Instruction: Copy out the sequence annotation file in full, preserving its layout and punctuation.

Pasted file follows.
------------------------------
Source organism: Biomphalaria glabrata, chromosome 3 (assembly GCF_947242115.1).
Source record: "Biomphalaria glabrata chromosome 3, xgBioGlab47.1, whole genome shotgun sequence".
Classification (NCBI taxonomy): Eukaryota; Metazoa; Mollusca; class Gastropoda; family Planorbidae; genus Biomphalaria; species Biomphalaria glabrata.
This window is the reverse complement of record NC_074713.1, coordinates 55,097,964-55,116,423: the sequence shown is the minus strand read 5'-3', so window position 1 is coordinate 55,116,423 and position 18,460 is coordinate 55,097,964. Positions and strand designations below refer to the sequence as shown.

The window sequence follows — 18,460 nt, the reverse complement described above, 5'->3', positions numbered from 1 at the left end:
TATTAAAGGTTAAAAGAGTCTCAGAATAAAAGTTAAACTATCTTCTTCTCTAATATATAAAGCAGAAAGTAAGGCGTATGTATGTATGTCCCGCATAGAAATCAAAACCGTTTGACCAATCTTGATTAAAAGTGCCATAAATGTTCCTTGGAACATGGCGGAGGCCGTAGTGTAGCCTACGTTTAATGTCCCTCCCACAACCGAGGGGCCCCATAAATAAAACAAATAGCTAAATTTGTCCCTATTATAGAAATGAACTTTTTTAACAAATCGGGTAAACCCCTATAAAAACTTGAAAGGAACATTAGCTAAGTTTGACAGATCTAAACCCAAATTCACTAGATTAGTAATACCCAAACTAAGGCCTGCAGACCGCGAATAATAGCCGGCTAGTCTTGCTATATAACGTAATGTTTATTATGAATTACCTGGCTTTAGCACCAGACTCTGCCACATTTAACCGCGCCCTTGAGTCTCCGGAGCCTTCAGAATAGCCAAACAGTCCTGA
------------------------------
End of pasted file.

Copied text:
Source organism: Biomphalaria glabrata, chromosome 3 (assembly GCF_947242115.1).
Source record: "Biomphalaria glabrata chromosome 3, xgBioGlab47.1, whole genome shotgun sequence".
Classification (NCBI taxonomy): Eukaryota; Metazoa; Mollusca; class Gastropoda; family Planorbidae; genus Biomphalaria; species Biomphalaria glabrata.
This window is the reverse complement of record NC_074713.1, coordinates 55,097,964-55,116,423: the sequence shown is the minus strand read 5'-3', so window position 1 is coordinate 55,116,423 and position 18,460 is coordinate 55,097,964. Positions and strand designations below refer to the sequence as shown.

The window sequence follows — 18,460 nt, the reverse complement described above, 5'->3', positions numbered from 1 at the left end:
TATTAAAGGTTAAAAGAGTCTCAGAATAAAAGTTAAACTATCTTCTTCTCTAATATATAAAGCAGAAAGTAAGGCGTATGTATGTATGTCCCGCATAGAAATCAAAACCGTTTGACCAATCTTGATTAAAAGTGCCATAAATGTTCCTTGGAACATGGCGGAGGCCGTAGTGTAGCCTACGTTTAATGTCCCTCCCACAACCGAGGGGCCCCATAAATAAAACAAATAGCTAAATTTGTCCCTATTATAGAAATGAACTTTTTTAACAAATCGGGTAAACCCCTATAAAAACTTGAAAGGAACATTAGCTAAGTTTGACAGATCTAAACCCAAATTCACTAGATTAGTAATACCCAAACTAAGGCCTGCAGACCGCGAATAATAGCCGGCTAGTCTTGCTATATAACGTAATGTTTATTATGAATTACCTGGCTTTAGCACCAGACTCTGCCACATTTAACCGCGCCCTTGAGTCTCCGGAGCCTTCAGAATAGCCAAACAGTCCTGA